Home ArtPrize An homage, not an abomination

An homage, not an abomination

Photo by Joshua Vissers

Shelby Corliss
A&E Editor

shelby corliss

Prior to Wednesday, Fleurs et rivière, an ArtPrize contender, was an art installation located on the Calder plaza using La Grande Vitesse (The Calder).  The artist, David Dodde has been commanded to take down his artwork of magnetic flower petals, originally meant to be an homage to the original artist’s work, because some have called it an abomination.

Personally, I see nothing wrong with Dodde’s art on art approach. He submitted his idea along with the $50 fee to join ArtPrize this year and was approved by the city. As ArtPrize 2013 approached he added his art to competition along with the other 1,524 art entries.

Photo by Joshua Vissers
The last of Dodde’s flowers on “La Grande Vitesse”.

To much surprise, Dodde’s artwork has contributed to more than just an art competition this year. Instead, some flowers on the big red Calder have caused controversy in Grand Rapids and the art world all around.

Dodde’s is being unjustly punished for his artwork, while just last year Laura Isaac brought her 10,000 hours project to The Calder after she was invited by a venue curator hired by the city of Grand Rapids. Her knitted artwork even landed her on the 2012 ArtPrize Best Urban Space short list.

It doesn’t seem right in the least bit that there has been a clear change of heart about art on The Calder since last year. Isaac’s artwork did well in the competition and nothing but good things were said about it. Besides the trash talk it’s getting, Fleurs et rivière isn’t any different. The artist’s piece doesn’t in any way, shape or form cause damage to The Calder and in my opinion, only added positively to it.

On another note, ArtPrize is well known for being a competition where the public is encouraged to get involved by voting. That is of course how the winner of the $200,000 grand prize is chosen.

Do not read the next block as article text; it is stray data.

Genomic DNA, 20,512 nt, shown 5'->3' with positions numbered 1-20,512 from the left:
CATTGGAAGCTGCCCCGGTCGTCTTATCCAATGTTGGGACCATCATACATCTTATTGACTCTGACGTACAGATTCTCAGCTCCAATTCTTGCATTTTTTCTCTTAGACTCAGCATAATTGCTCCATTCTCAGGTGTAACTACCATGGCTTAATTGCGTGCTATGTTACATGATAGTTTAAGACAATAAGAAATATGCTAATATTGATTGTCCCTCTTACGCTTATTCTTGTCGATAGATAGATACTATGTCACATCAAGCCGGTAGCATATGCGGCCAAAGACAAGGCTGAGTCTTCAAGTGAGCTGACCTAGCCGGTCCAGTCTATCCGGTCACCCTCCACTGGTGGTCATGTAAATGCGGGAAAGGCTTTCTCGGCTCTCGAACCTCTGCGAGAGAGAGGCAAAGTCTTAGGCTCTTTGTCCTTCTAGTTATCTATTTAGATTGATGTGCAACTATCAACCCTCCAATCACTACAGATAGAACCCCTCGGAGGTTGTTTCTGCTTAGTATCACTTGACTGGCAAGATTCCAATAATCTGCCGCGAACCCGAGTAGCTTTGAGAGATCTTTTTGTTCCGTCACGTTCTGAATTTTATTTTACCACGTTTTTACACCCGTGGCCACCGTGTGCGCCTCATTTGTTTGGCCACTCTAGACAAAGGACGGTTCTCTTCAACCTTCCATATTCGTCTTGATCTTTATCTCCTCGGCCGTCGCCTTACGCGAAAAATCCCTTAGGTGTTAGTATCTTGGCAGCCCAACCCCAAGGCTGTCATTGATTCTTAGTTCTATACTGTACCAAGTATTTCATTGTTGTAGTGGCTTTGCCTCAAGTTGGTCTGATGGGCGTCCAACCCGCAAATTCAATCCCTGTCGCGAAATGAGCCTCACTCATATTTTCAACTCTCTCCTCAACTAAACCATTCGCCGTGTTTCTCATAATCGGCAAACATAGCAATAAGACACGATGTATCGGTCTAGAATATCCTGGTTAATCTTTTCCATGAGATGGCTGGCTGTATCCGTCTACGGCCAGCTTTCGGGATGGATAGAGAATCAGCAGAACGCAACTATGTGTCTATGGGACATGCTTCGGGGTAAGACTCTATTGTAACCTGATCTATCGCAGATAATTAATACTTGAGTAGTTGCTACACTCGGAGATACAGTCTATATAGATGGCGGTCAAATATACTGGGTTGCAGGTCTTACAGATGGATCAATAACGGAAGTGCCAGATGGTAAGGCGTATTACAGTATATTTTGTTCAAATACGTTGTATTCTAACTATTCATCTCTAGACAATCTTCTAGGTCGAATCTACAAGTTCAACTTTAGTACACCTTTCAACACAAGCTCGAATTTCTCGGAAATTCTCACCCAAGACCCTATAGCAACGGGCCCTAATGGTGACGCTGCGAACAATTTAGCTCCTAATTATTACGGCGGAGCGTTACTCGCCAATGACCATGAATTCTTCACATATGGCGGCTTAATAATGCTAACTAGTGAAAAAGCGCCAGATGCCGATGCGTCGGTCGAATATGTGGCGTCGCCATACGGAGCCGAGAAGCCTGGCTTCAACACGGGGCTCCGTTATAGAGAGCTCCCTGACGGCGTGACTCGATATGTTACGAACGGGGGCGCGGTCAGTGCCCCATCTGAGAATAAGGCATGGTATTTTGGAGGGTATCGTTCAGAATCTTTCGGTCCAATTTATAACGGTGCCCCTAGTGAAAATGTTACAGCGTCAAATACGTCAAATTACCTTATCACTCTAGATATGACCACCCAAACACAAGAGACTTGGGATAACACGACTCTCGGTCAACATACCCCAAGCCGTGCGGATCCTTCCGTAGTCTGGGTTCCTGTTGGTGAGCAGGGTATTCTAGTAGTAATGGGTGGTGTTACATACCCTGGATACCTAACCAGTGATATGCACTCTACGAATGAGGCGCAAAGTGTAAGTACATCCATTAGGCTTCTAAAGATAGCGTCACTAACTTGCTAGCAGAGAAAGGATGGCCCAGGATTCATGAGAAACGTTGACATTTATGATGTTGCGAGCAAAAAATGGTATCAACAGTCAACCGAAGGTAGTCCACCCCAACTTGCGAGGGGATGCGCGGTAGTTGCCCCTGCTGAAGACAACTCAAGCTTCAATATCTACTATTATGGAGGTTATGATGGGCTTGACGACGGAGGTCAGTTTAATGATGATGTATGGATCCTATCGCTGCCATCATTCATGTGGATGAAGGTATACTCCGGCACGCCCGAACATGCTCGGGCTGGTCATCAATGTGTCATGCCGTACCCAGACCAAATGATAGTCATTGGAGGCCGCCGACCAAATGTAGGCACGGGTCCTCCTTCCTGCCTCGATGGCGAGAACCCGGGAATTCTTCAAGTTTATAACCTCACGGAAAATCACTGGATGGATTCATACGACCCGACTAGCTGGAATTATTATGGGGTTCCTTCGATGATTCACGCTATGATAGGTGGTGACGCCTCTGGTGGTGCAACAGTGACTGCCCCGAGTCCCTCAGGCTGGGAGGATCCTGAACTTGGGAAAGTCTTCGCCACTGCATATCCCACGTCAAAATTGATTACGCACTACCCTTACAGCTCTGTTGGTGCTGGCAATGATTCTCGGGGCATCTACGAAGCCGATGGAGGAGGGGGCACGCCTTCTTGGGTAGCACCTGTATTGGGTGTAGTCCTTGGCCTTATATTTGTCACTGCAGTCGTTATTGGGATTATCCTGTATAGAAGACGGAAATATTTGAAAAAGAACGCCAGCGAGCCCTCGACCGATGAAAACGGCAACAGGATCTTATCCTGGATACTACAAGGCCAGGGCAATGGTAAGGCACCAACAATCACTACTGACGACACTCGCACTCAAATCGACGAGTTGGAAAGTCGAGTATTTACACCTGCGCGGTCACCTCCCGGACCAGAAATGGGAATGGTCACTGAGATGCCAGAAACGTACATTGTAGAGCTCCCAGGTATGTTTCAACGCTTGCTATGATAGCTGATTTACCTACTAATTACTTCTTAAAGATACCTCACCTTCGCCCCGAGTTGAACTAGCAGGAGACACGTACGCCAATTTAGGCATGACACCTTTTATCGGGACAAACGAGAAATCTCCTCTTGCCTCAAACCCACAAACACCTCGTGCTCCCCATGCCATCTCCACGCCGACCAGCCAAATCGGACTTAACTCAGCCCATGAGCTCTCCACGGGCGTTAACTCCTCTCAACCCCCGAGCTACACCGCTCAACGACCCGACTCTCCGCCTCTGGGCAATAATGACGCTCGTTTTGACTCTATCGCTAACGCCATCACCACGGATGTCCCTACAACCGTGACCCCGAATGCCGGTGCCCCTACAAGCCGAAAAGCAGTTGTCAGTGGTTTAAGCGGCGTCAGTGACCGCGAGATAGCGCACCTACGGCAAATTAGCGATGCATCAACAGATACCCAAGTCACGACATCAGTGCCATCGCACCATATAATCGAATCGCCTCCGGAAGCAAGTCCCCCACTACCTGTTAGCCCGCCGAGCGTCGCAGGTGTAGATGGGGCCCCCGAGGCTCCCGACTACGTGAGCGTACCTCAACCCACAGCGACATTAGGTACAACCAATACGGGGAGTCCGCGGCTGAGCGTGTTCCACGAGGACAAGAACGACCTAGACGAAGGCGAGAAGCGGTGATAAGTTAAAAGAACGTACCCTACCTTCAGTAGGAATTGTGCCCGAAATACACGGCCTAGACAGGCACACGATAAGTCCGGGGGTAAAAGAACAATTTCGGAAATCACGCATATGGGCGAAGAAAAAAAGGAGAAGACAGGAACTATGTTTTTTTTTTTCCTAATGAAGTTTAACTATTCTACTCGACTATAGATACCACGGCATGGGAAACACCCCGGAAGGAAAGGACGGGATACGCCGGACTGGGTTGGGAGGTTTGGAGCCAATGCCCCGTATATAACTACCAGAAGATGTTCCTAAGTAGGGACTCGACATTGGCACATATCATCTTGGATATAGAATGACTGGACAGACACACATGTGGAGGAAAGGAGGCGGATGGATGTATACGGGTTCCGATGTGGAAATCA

How can just a few people of the 438,000 voters ArtPrize has seen this year make such a huge impact on the deconstruction of one piece of art? It seems unfair that people can just come into the city of Grand Rapids and demand a change such as this one and get it served to them on a silver platter. I’m from the city of Grand Rapids and if I were to complain about the vibrant white flower petals on The Calder that I pass everyday on the way to school, not a thing would be done about it.

Everyone has a unique perspective about what art should and shouldn’t be, which is completely acceptable. Calder’s grandson called the ArtPrize entry an abomination, so some might argue that his relation to the artist carries weight. However, the only person who can give the true understanding of The Calder is Alexander Calder himself, who passed away 38 years ago next month. The Calder is seen through many different perspectives and Dodde was just sharing his. I wouldn’t call it a lack of respect, but an honorary addition to Calder’s piece.

The large magnetic flowers were taken down Wednesday in favor of The Calder Foundation, but the art didn’t go down unnoticed. ArtPrize is supposed to spark conversation with people around the world and Fleurs et rivière did just that. As the result of Dodde’s ArtPrize entry, people are talking about Alexander Calder’s art and that is something that should be celebrated.

Thankfully, Dodde’s is still recognized as an artist in the competition and he may even come out of it better than expected because of the unnecessary controversy that occurred. ArtPrize is a happy and positive event hosted in downtown Grand Rapids and the fact that it was forced to be seen as anything less than that because of the Calder controversy is unfortunate.

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